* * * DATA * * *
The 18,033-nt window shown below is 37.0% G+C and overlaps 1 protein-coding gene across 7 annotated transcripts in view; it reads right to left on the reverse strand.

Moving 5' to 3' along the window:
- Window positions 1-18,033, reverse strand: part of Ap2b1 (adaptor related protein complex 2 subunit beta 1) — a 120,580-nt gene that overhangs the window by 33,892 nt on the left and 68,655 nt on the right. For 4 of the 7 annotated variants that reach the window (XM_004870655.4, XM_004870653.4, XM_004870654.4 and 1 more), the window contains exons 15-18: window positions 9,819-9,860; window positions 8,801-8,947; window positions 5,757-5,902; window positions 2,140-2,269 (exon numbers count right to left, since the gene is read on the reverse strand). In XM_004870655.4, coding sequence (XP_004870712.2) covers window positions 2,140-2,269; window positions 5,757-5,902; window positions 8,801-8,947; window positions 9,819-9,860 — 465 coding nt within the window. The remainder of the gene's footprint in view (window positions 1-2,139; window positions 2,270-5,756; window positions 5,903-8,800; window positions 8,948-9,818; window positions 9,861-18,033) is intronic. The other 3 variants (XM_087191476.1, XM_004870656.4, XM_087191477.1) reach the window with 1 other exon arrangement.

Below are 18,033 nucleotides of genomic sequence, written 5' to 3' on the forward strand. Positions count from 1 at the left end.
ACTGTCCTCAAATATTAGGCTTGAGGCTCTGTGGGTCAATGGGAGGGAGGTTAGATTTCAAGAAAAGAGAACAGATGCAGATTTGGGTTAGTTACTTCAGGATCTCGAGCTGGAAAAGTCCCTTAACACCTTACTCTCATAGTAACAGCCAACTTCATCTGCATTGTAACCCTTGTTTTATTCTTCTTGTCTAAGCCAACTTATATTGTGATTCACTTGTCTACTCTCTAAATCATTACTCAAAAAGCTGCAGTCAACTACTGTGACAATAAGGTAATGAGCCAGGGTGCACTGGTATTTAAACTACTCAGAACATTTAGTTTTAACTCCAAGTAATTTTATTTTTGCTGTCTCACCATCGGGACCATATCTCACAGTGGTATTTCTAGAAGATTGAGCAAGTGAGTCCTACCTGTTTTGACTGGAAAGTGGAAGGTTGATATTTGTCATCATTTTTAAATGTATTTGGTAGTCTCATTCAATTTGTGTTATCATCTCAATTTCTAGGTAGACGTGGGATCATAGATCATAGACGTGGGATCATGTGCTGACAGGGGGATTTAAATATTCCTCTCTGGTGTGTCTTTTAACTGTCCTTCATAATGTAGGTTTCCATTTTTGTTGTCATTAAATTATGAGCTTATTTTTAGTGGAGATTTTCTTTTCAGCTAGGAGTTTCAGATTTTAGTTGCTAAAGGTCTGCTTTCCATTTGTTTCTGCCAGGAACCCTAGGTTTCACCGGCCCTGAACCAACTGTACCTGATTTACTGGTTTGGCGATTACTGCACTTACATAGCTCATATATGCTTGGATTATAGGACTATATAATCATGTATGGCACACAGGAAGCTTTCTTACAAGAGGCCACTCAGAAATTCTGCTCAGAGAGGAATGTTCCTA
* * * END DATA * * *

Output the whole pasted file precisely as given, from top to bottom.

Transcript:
The 18,033-nt window shown below is 37.0% G+C and overlaps 1 protein-coding gene across 7 annotated transcripts in view; it reads right to left on the reverse strand.

Moving 5' to 3' along the window:
- Window positions 1-18,033, reverse strand: part of Ap2b1 (adaptor related protein complex 2 subunit beta 1) — a 120,580-nt gene that overhangs the window by 33,892 nt on the left and 68,655 nt on the right. For 4 of the 7 annotated variants that reach the window (XM_004870655.4, XM_004870653.4, XM_004870654.4 and 1 more), the window contains exons 15-18: window positions 9,819-9,860; window positions 8,801-8,947; window positions 5,757-5,902; window positions 2,140-2,269 (exon numbers count right to left, since the gene is read on the reverse strand). In XM_004870655.4, coding sequence (XP_004870712.2) covers window positions 2,140-2,269; window positions 5,757-5,902; window positions 8,801-8,947; window positions 9,819-9,860 — 465 coding nt within the window. The remainder of the gene's footprint in view (window positions 1-2,139; window positions 2,270-5,756; window positions 5,903-8,800; window positions 8,948-9,818; window positions 9,861-18,033) is intronic. The other 3 variants (XM_087191476.1, XM_004870656.4, XM_087191477.1) reach the window with 1 other exon arrangement.

Below are 18,033 nucleotides of genomic sequence, written 5' to 3' on the forward strand. Positions count from 1 at the left end.
ACTGTCCTCAAATATTAGGCTTGAGGCTCTGTGGGTCAATGGGAGGGAGGTTAGATTTCAAGAAAAGAGAACAGATGCAGATTTGGGTTAGTTACTTCAGGATCTCGAGCTGGAAAAGTCCCTTAACACCTTACTCTCATAGTAACAGCCAACTTCATCTGCATTGTAACCCTTGTTTTATTCTTCTTGTCTAAGCCAACTTATATTGTGATTCACTTGTCTACTCTCTAAATCATTACTCAAAAAGCTGCAGTCAACTACTGTGACAATAAGGTAATGAGCCAGGGTGCACTGGTATTTAAACTACTCAGAACATTTAGTTTTAACTCCAAGTAATTTTATTTTTGCTGTCTCACCATCGGGACCATATCTCACAGTGGTATTTCTAGAAGATTGAGCAAGTGAGTCCTACCTGTTTTGACTGGAAAGTGGAAGGTTGATATTTGTCATCATTTTTAAATGTATTTGGTAGTCTCATTCAATTTGTGTTATCATCTCAATTTCTAGGTAGACGTGGGATCATAGATCATAGACGTGGGATCATGTGCTGACAGGGGGATTTAAATATTCCTCTCTGGTGTGTCTTTTAACTGTCCTTCATAATGTAGGTTTCCATTTTTGTTGTCATTAAATTATGAGCTTATTTTTAGTGGAGATTTTCTTTTCAGCTAGGAGTTTCAGATTTTAGTTGCTAAAGGTCTGCTTTCCATTTGTTTCTGCCAGGAACCCTAGGTTTCACCGGCCCTGAACCAACTGTACCTGATTTACTGGTTTGGCGATTACTGCACTTACATAGCTCATATATGCTTGGATTATAGGACTATATAATCATGTATGGCACACAGGAAGCTTTCTTACAAGAGGCCACTCAGAAATTCTGCTCAGAGAGGAATGTTCCTA